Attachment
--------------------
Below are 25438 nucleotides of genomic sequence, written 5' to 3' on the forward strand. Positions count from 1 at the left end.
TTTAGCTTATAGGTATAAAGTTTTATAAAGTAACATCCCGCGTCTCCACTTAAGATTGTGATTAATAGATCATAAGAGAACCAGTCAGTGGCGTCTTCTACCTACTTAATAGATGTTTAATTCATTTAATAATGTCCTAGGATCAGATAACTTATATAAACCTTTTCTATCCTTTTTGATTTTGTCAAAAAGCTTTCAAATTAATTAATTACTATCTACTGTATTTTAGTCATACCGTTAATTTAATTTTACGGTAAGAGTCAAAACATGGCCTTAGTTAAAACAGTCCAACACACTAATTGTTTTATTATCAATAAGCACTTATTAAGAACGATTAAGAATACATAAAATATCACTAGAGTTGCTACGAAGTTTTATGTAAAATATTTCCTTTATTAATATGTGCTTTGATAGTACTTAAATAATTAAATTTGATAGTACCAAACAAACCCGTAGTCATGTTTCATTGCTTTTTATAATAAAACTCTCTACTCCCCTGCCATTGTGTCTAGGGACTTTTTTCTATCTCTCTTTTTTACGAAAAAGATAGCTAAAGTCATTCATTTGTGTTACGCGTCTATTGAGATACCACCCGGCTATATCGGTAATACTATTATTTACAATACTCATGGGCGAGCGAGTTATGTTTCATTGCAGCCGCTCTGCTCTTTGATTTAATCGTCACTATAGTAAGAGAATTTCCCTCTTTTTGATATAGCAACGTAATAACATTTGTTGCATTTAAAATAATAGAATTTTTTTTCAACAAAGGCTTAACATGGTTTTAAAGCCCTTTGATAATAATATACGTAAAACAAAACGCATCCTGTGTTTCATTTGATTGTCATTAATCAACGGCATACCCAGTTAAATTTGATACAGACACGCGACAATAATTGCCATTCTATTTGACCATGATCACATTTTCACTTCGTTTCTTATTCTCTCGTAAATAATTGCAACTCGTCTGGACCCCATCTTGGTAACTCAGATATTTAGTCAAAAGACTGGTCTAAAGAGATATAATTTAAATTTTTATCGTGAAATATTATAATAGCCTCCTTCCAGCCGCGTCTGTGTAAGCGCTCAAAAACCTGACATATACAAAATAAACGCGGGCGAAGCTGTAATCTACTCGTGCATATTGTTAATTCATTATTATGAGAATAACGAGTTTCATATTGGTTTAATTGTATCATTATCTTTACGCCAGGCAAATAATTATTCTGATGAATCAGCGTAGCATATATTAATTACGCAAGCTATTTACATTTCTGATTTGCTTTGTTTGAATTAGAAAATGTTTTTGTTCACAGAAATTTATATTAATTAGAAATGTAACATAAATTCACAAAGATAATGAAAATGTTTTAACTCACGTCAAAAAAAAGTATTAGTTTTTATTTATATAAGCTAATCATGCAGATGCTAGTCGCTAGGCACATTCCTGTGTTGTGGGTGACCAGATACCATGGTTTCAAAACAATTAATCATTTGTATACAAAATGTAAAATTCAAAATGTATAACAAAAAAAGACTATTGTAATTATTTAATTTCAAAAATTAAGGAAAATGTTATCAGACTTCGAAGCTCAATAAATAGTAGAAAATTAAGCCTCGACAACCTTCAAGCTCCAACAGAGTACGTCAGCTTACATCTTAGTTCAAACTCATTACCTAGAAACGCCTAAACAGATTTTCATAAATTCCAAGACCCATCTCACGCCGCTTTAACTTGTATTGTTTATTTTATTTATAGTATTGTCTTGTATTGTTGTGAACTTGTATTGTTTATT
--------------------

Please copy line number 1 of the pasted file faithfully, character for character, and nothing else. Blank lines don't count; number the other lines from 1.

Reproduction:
Below are 25438 nucleotides of genomic sequence, written 5' to 3' on the forward strand. Positions count from 1 at the left end.